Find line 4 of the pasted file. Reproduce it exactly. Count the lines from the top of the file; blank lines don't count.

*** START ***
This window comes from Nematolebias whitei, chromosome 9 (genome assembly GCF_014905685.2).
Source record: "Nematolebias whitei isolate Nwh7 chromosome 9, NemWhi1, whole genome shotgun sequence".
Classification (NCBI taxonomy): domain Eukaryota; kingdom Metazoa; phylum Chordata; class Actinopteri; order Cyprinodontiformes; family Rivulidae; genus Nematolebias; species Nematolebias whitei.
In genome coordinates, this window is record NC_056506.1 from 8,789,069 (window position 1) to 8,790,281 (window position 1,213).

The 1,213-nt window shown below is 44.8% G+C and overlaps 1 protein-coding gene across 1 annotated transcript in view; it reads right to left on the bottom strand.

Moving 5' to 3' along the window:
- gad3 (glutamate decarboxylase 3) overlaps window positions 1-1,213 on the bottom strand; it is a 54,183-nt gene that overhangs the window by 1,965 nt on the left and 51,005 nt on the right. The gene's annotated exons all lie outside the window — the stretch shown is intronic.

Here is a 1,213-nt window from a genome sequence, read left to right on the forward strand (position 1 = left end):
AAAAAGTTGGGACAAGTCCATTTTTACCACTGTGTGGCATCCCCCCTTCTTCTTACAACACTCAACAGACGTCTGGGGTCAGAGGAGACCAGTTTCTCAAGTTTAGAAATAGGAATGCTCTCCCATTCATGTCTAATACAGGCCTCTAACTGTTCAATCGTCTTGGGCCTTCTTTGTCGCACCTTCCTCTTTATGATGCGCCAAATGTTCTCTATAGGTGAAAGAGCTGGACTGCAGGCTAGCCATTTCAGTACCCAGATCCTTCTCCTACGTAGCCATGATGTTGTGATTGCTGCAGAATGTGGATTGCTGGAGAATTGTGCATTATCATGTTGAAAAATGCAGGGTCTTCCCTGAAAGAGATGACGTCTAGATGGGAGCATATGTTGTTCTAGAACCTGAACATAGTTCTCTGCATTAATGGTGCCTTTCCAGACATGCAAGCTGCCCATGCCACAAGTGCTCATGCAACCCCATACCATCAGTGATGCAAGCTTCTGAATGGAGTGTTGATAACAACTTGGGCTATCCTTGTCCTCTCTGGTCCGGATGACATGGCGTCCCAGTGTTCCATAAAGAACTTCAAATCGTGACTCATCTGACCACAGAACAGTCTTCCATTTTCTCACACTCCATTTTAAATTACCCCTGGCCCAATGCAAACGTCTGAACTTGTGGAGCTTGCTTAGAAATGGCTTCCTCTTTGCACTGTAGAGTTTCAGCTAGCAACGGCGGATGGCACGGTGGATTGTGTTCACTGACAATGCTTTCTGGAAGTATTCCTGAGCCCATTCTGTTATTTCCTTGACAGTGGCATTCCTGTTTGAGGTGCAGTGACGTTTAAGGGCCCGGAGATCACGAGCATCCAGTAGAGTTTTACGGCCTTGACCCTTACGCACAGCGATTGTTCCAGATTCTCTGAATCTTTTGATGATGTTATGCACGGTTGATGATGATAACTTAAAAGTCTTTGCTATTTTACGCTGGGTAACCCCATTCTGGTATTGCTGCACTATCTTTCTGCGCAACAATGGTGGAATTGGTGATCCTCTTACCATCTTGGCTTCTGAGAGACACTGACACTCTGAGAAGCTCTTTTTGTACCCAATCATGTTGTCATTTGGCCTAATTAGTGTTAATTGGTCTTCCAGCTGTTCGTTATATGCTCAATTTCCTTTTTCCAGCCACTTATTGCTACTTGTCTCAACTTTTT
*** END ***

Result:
In genome coordinates, this window is record NC_056506.1 from 8,789,069 (window position 1) to 8,790,281 (window position 1,213).